Hearing Loss Hurts
The average age of first-time hearing aid wearers is close to 70 years of age, despite the fact that 65 percent of people with hearing loss are below the age of 65, and nearly half of all people with hearing loss are below the age of 55.
By the time they’re ready to ask for help, people with hearing loss (and their family members) have already suffered social, psychological, cognitive, financial, and health effects related to hearing loss. Early hearing loss treatment is key for preventing the effects listed here.
The Social and Psychological Impacts of Hearing Loss
Untreated hearing loss can be harmful to relationships. The inability to communicate effectively with others leads to isolation and alienation, moving people into their own world, rather than the shared world.
- With untreated hearing loss, the effort required to communicate causes fatigue, irritability, negativism and anger, tension, stress, and depression.
- Because it is so difficult to communicate, hearing loss can lead to avoidance or withdrawal from social situations, social rejection, and loneliness.
“The brain has a limited amount of capacity to work; if hearing loss causes the brain to spend additional resources to understand speech, then it has fewer resources to do such things as store information in memory, analyze what is being said, or think about what to say in a conversation.”
Edwards, B. (2009). Cognitive and psycho-social consequences of hearing loss. ENT News. 1-3.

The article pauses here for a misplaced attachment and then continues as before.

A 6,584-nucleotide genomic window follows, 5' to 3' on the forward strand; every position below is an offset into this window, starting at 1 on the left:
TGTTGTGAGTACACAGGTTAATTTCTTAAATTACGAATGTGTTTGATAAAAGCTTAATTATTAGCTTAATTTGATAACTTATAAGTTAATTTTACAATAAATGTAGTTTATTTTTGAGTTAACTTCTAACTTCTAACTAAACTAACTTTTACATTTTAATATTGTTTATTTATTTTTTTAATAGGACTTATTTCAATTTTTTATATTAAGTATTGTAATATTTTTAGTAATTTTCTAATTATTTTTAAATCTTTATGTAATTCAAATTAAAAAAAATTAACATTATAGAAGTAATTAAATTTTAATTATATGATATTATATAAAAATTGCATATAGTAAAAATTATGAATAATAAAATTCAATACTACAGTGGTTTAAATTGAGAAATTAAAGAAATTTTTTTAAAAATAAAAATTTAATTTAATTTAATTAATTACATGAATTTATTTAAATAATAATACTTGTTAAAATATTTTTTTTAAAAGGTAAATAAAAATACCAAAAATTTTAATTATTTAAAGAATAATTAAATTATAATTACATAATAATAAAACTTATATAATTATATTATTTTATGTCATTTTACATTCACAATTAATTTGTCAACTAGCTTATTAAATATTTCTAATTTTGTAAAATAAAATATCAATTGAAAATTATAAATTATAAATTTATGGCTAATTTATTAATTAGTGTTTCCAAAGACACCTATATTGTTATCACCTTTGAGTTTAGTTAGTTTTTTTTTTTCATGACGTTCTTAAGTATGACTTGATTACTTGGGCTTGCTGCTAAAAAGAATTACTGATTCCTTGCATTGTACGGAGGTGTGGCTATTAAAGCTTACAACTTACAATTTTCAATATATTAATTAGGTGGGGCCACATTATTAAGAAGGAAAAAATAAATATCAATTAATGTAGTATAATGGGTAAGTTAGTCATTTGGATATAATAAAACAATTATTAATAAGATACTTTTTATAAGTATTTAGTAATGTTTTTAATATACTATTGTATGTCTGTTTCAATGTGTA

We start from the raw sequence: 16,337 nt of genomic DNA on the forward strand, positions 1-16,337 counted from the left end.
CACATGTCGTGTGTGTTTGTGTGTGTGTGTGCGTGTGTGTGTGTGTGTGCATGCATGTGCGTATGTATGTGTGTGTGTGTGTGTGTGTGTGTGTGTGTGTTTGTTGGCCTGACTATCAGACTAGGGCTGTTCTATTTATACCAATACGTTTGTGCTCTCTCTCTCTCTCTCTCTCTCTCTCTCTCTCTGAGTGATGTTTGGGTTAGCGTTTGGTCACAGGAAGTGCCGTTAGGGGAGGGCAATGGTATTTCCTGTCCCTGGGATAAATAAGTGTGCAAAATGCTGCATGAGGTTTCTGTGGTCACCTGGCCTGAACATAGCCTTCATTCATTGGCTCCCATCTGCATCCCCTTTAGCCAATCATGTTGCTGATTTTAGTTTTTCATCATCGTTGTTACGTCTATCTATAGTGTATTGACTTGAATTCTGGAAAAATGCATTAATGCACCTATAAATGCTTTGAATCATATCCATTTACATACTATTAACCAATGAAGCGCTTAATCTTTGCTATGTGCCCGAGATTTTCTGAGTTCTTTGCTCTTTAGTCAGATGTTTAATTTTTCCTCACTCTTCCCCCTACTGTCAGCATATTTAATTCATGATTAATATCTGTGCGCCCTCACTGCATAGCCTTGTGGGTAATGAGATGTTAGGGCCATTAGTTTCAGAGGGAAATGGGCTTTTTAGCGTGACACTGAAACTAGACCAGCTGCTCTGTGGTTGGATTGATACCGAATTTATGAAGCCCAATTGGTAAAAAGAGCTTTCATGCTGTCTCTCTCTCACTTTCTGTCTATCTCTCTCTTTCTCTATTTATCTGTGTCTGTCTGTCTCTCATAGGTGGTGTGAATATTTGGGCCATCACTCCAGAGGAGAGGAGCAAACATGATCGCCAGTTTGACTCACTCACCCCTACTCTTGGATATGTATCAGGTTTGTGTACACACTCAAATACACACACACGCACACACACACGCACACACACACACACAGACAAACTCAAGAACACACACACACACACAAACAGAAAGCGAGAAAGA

The Cognitive Impacts of Hearing Loss
Many symptoms of the aging brain, such as poor memory and the inability to learn new tasks, might actually be signs of hearing loss. Research shows that the ability to think and multitask is diminished when the brain is working overtime to communicate. Symptoms of cognitive decline may in fact be symptoms of hearing loss.
The Impact of Hearing Loss on Job Effectiveness and Earning Potential
Untreated hearing loss can also affect the ability to perform work effectively. Studies conducted by Sergei Kochkin at the Better Hearing Institute have shown that a person with uncorrected hearing loss earns about $8,000 a year less than someone who doesn’t have a hearing loss.
The diagram above shows the expected annual income of an individual as a function of hearing loss. Assuming that income is related to job performance, the decline in income with increasing hearing impairment shows that hearing loss has a negative impact on job performance and professional success. The resulting increase in income from wearing a hearing aid, also shown here, supports the theory that job performance is affected by hearing ability.